17 Amazing Facts about Lilac that Lilac Lovers must know
|Photo: The Martha Blog.|
The lilac's scent is what makes a lilac a stand-out plant in the garden—its scent is stronger in full sun and is commonly used in perfumes and soaps. You might recognize them as a flower from your grandma's garden, and that nostalgia factor is likely one of the reasons they've been gaining popularity over the last five years. Here are 17 interesting facts about Lilacs:
#1. Lilacs are native to Eastern Europe and Asia. The colonists brought them to America in the 17th century.
#2. Syringa (Lilac) is a genus of about 20 – 25 cultivated species of flowering plants in the olive family (Oleaceae).
|Photo: Ilona's Garden.|
#3. In addition to the cultivated species of Lilacs, there are many more hybrids, and over 1,000 total varieties of Lilac bushes (along with a few varieties of actual trees), as cited by Lilac House Bed and Breakfast .
#4. The term “Lilac tree” can be mistakenly attached to any of the many varieties of Lilac bushes. Lilac shrubs/bushes grow from six to twenty feet tall. True Lilac trees, like the Peking tree Lilac and the Japanese tree Lilac, both from Asia, may reach heights over 30 feet.
|Photo: Fairbanks Daily News-Miner.|
#5. Lilacs are native to Eastern Europe and Asia. The colonists brought them to America in the 17th century.
#6. Lilacs can vary in shape and/or form. Some may be rounded, vase-like, tall and spreading, tall and straight or a combination of these shapes.
|Photo: Better Homes and Gardens.|
|Photo: Chicago Botanic Garden.|
#7. Flowering varies between mid-spring to early summer and, unfortunately, normally only lasts about three weeks or so, depending on the species and the weather (the warmer the spring, the earlier the blooms).
#8. Lilacs have a strong, intoxicating scent which carries quite a distance.
#9. Lilac flowers span a wonderful array of colours (white, violet, blue, lilac, pink, red, purple and some even bi-coloured). Shades vary depending on the weather (hot versus cool and dry versus wet), year, soil, environment and overall location differences, according to Better Homes and Gardens.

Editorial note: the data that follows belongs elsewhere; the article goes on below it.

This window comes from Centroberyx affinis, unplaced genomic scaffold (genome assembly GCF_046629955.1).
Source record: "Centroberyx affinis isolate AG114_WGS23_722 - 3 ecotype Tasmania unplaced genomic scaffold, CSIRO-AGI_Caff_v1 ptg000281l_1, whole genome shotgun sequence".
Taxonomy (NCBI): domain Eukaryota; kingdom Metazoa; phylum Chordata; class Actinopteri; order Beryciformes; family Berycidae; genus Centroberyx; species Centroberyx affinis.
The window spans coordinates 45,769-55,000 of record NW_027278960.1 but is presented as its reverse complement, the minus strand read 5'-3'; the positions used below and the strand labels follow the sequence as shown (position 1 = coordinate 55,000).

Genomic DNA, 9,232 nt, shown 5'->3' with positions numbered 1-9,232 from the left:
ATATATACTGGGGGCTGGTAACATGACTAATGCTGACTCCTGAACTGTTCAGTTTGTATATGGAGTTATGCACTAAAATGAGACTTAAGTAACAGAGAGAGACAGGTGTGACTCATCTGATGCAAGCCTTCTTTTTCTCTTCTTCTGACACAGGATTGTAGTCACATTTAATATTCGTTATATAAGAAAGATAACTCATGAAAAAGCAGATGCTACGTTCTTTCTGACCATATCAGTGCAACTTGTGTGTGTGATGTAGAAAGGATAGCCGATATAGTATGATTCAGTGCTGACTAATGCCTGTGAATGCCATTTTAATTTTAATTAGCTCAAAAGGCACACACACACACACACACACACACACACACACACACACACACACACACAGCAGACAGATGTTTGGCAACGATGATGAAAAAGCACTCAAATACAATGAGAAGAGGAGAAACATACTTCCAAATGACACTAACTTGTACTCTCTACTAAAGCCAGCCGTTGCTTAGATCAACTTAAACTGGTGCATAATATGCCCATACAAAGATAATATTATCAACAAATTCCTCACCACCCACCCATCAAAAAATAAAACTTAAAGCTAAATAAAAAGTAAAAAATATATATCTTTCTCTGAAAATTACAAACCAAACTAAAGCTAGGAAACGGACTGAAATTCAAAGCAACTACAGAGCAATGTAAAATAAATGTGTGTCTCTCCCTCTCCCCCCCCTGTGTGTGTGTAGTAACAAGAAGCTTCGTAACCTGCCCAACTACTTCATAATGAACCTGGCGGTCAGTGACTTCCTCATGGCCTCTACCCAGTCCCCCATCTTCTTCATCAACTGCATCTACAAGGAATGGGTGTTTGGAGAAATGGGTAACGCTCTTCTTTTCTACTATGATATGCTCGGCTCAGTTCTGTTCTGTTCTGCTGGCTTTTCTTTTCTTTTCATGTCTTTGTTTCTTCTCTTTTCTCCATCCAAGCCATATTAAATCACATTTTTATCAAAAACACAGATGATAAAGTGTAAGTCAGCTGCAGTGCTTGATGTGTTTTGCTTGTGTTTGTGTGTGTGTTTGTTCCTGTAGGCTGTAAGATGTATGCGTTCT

#10. The lilac is known as the "Queen of Shrubs". Its beauty certainly warrants this title.
#11. It is the cultivar and species of Lilac bush which affects the fragrance, NOT the flower’s colour.
#12. Although Lilacs display flowers among the most delicate of the ornamentals, the plants are among the hardiest. Some newer hybrid varieties can survive winter temperatures of -60ºF.
#13. You prune Lilacs immediately after the enjoyment of the fragrant blossoms in the late Spring/early Summer.
#14. Lilacs have pyramidal clusters of blossoms with both single and double varieties - all with glossy green leaves.
#15. Lilacs are edible. Please pass the lilac salad!
|Photo: The Humble Kitchen.|
#16. The name "Lilac: comes from the Persian word "lilaq", which means flower.
#17 . In Greek mythology, it's about a beautiful nymph named Syringa (lilac's botanical name). "Pan", the god of the forests and fields, was captivated by Syringa's beauty. Pan chased Syringa through the forests. Syringa was frightened by Pan's affections. Syringa escaped Pan by turning herself into a lilac bush.
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